Answered by Ustadh Abdullah Anik Misra

Question: Is the hadith of women being commanded to walk on the side of the road applicable today?

Answer: In the Name of Allah, Most Merciful and Compassionate,

Wa alaikum assalam wa rahmatullahi wa barakatuh,

Thank you for your question. It is not a religious obligation for women to walk on the side of the road in Islamic law. This hadith was not applied literally in the books of Islamic jurisprudence, and its chain of narration is weak.

Rather, books of etiquette quoted this hadith to convey something about modesty and its implementation for both genders in the public sphere, such as not brushing past one another in a crowded walkway and respecting each other’s personal space.

The place of these hadiths in the Sacred Law, and how they should be understood

One such narration is found in the collection of Abu Dawud, where he narrates that:

“Abu Usayd al-Ansari narrated that his father heard the Messenger of Allah (Allah’s peace and blessings be upon him) [speaking], while the latter was outside of the mosque and the men had intermingled with the women on the street. So he said to the women,

‘Hang back [from between the men], for it is not appropriate for you all to be walking in the middle of street [while crowded by men around you]; [rather] you should stay on the sides of the street.’

And [thereafter] a woman would stick so close to the walls [on the sides of the street], that her clothes would be catching on the wall because of how close she walked to it.” [Abu Dawud]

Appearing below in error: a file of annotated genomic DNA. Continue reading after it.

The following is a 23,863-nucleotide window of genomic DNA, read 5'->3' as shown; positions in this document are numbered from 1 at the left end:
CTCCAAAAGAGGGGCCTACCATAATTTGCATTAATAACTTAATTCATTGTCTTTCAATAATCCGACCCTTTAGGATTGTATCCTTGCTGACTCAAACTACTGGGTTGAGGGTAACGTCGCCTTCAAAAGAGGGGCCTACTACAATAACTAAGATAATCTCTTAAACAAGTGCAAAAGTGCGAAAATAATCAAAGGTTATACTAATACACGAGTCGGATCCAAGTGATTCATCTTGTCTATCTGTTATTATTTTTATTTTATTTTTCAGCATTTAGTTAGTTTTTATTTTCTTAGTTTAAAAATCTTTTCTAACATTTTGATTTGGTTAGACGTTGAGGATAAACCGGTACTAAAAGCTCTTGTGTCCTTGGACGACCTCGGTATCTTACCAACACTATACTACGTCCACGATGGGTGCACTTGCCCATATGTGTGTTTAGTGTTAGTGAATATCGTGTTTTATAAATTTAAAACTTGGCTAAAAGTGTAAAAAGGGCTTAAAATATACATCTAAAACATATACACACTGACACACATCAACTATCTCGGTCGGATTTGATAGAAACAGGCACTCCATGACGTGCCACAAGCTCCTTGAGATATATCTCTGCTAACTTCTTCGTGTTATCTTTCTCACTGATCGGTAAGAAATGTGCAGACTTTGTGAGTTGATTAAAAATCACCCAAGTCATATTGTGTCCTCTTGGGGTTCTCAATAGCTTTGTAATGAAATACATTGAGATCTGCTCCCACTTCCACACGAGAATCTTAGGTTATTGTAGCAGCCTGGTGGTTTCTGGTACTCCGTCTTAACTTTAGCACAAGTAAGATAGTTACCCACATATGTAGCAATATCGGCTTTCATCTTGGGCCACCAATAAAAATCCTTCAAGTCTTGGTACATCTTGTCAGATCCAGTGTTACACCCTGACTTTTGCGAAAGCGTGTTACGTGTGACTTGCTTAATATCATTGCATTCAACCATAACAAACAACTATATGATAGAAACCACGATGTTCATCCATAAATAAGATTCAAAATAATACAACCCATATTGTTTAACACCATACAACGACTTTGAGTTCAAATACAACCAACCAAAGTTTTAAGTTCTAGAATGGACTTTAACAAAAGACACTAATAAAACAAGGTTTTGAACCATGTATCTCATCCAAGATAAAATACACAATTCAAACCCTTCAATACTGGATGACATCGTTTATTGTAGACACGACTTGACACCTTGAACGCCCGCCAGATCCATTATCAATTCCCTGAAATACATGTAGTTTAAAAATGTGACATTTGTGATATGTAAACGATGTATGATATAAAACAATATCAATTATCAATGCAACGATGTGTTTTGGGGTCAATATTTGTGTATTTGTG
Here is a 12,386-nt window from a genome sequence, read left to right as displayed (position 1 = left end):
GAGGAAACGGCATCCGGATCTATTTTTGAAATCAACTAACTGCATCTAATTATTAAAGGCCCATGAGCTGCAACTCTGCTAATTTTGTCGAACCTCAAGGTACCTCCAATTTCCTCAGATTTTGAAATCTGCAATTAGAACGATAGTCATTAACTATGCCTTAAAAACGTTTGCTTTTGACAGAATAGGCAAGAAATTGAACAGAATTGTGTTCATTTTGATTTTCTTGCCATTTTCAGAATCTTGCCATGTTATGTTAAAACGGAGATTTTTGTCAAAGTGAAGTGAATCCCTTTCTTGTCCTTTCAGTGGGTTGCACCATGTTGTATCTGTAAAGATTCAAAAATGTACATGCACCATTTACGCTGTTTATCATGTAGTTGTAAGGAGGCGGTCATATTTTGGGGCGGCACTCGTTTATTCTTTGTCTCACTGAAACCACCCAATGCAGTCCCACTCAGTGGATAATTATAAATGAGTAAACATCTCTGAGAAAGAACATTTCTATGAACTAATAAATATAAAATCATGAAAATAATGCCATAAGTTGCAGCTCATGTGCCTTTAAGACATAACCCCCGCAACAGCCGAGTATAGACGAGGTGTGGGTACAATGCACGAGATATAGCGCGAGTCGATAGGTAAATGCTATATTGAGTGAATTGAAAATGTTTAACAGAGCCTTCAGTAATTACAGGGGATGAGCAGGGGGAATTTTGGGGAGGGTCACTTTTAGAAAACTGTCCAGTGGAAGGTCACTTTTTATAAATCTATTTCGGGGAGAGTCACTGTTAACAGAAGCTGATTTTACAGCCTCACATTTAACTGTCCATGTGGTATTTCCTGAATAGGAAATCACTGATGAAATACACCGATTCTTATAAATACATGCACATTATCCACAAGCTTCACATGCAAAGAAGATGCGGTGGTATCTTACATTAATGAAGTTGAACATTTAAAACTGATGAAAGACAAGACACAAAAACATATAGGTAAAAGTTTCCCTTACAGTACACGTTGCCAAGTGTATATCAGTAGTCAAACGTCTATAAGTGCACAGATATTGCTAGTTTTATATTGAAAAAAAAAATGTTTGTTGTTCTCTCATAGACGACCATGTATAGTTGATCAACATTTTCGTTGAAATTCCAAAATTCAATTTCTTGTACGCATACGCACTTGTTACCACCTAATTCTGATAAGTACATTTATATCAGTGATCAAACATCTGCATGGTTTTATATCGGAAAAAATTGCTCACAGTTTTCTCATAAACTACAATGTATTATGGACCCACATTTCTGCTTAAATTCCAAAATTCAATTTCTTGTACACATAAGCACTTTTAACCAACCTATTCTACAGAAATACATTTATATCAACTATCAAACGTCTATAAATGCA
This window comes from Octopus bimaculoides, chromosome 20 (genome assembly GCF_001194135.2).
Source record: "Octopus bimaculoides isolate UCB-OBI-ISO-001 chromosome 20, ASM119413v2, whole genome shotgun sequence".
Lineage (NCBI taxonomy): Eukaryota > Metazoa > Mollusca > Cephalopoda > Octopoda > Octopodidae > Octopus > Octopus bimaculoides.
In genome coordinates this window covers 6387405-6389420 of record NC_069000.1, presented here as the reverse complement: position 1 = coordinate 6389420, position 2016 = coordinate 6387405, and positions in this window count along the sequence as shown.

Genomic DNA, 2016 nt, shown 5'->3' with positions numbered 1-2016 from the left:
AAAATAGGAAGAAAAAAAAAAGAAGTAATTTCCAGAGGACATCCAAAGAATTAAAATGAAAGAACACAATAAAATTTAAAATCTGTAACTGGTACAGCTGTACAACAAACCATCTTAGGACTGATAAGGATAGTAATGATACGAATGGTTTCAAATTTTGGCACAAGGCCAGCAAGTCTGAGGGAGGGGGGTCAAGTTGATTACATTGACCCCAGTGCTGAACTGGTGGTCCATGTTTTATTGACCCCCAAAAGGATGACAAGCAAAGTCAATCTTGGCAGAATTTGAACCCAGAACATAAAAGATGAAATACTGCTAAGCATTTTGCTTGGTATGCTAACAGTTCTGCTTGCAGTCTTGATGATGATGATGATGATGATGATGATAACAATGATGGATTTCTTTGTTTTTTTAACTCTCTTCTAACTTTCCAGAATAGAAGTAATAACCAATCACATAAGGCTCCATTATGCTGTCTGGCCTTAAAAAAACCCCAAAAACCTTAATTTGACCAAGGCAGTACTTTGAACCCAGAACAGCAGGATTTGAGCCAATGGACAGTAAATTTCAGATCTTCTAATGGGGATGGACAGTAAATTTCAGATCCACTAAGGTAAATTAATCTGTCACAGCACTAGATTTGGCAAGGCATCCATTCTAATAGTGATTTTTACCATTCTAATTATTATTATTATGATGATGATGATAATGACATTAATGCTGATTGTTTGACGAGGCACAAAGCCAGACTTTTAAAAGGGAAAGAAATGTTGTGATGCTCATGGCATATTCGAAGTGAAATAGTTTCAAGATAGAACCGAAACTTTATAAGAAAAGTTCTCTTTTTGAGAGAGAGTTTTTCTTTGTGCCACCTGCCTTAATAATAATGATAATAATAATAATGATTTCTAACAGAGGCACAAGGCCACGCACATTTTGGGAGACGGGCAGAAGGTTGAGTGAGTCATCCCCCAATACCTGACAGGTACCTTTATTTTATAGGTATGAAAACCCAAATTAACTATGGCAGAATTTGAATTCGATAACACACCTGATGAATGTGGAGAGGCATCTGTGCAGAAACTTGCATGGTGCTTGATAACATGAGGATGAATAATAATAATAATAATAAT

While commenting on the hadith’s chain of narration, Shaykh Saharanpuri points out that two of the narrator’s statuses in the field of hadith are unknown [Saharanfuri, Badhl al-Majhud], which would make the hadith very weak and inadmissible as a legal proof.

Supporting narrations in Bayhaqi’s Shu’ab al-Iman, Ibn Hibban’s Sahih, and Tabarani’s Mu’jam al-Kabir are also weak in their chains.

When viewed as a whole, it was said they would gain some strength, though they still were never applied literally.

Perhaps this is why these hadiths are only mentioned in some books of etiquette, since weak hadiths can be acted upon to promote an established virtue or warn against a vice, even though they do not become binding legal rulings.

The Importance of Modesty in One’s Interactions with the Opposite Gender

Even as a non-obligatory etiquette though, the context and meaning must be understood. The context was the mixing of strange men and women in a busy street outside the mosque, such that it was feared that modesty and respectful distance wouldn’t be observed.

Each side was asked to give the other some space by adhering to different parts of the road, so they did not brush up against one another.

Ibn Hajr al Haythami clearly notes this is “when there is a realistic likelihood of immoral behavior resulting”; hence, it is not a blanket ruling for all times and places. [al-Haythami, Fatawa al-Kubra]

The lesson in this hadith is about observing modesty in all our affairs. Between strange men and women in a shared public space, this would mean not walking too close to one another, nor staring, joking, flirting with or brushing past one another. In our times, we have sidewalks for everyone to use, and giving people their personal space and minding one’s own business is already generally observed by people who are sensible.

The obligation of modesty and giving respectful space should be upheld by both genders [Sayed Ali Zada, Shir’atul Islam], even if the other does not observe it. This means that if a woman is walking in the middle of a narrow pathway, the man should cleave to the side, as doing so is more about one’s God-consciousness (taqwa) than one’s gender.

Modesty is not solely learned through a set of rules, nor through clothing alone. Rather, it is a state of being which begins from the inward, and once it is present inwardly, it naturally permeates to the outward in a beautiful and graceful manner. And Allah knows best.

Wasalam,

Abdullah Anik Misra

Checked & Approved by Faraz Rabbani

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